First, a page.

Student trustee wants to revive community-liaison office

By Michael Logli

The University once had an ombuds office, but it was eliminated in the early 1990s due to budget cuts. Now Chime Asonye, student trustee and senior in LAS, wants to revive it.

“Their goal is to resolve your grievances in an expedient manner,” Asonye said. “There are no loopholes.”

The purpose of an ombuds office is to handle conflicts students may have with professors, administrators, or other students. Ombuds offices do not keep records of visits or cases and every issue brought to their attention is kept entirely confidential. If an ombudsman cannot help you, he will direct you to the correct division or tell the person to contact, Asonye said.

Ombudsmen can also go directly to administrators and inform them of concerns that students may have about anything about University policy or other issues. They operate outside of the University and are not bound by any University laws. Although they do not keep track of specific cases, they must submit a report each year of what types of cases were brought to their attention as well as the number of cases, said Stephen Grabow, faculty ombudsman at the University of Kansas.

“It’s really a fascinating subject,” Grabow said.

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    The University of Kansas has two ombuds departments: both university and faculty offices. The two offices can sometimes work together on issues, but the faculty department is mainly used to give a faculty perspective on issues brought to the main university branch.

    As head of the faculty branch, Grabow said he underwent an extensive training program to learn how to be as neutral and informal as possible while still maintaining confidentiality. Because of the need for confidentiality, an ombuds office will step away from issues that become legally binding.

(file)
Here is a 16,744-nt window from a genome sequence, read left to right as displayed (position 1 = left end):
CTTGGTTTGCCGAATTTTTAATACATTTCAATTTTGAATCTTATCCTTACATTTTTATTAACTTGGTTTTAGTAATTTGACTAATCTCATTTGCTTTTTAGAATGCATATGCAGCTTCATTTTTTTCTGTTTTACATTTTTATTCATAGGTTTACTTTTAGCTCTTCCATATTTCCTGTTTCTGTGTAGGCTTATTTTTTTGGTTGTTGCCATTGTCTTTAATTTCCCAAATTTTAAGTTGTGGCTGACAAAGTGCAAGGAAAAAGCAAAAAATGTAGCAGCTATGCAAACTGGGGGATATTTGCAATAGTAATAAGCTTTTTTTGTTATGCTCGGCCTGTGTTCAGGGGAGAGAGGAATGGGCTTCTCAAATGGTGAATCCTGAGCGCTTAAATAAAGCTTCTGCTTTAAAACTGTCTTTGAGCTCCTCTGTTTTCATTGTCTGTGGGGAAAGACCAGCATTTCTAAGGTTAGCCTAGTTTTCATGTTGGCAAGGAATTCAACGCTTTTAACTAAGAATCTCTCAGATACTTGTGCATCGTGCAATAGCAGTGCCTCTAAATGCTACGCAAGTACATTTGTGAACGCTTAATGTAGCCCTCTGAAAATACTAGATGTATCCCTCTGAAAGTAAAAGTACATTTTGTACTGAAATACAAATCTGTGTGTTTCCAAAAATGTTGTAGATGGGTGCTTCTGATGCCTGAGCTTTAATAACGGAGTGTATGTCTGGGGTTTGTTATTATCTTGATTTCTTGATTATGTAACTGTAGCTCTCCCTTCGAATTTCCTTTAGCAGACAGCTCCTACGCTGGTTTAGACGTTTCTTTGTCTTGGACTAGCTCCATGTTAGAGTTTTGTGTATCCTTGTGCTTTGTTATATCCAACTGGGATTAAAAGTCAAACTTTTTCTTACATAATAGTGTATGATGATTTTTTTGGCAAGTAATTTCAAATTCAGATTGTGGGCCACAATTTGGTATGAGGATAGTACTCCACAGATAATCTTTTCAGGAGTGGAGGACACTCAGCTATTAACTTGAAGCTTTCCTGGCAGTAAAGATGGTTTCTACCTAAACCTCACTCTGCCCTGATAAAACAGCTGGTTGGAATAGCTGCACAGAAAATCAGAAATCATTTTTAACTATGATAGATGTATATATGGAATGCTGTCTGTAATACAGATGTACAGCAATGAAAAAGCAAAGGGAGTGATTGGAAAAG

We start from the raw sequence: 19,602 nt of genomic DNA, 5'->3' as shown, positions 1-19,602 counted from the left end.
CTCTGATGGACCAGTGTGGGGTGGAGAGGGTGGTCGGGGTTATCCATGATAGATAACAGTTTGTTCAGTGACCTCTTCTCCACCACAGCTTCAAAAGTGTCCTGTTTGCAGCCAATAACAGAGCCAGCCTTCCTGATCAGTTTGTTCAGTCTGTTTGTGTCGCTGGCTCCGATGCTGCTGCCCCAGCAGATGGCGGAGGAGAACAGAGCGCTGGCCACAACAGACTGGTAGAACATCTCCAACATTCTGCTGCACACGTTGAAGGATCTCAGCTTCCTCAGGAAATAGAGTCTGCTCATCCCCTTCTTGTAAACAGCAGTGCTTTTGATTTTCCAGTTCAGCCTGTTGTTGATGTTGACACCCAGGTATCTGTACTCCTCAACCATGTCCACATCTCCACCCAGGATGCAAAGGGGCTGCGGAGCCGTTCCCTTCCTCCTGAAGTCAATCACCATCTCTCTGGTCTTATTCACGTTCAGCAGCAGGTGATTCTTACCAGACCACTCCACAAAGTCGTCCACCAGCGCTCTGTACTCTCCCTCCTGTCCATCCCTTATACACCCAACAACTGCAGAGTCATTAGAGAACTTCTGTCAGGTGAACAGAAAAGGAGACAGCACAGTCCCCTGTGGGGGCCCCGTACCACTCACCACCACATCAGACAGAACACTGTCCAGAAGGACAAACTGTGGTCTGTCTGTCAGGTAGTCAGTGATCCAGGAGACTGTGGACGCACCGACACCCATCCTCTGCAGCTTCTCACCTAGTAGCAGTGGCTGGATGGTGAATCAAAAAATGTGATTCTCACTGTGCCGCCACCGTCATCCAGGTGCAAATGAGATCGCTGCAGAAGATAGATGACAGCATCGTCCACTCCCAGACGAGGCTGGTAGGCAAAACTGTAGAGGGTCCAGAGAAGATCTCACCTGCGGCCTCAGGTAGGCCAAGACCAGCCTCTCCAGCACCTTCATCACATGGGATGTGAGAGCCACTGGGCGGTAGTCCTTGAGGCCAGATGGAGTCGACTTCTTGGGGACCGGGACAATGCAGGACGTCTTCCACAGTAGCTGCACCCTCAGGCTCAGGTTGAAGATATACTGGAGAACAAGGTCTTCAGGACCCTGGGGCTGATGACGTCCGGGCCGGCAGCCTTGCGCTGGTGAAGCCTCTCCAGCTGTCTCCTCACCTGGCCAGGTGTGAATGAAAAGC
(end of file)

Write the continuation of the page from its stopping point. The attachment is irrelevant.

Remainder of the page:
“An ombudsman’s duty is to be impartial and neutral, but on a campus, sometimes it can be very hard to do,” Grabow said.

    Respect and authenticity concerning the ombudsman position have increased recently because of several Supreme Court cases, Grabow said. These cases respected the confidentiality of the ombudsmen’s information and they were protected from speaking under oath.

    Ombudsmen also work in the private sector and for corporations. They listen to the concerns of employees and then voice them to the upper management. Because of this increasing demand for ombudsmen, Grabow said he was surprised to hear that Illinois cut the position.

    “I think once an ombuds office was created, I would be surprised if it disappears,” he said.

    Asonye recently sent a memo to Chancellor Herman’s office asking why the position was originally cut and whether he would consider reviving it.

    Asonye has not received no response but is expecting the chancellor to respond soon.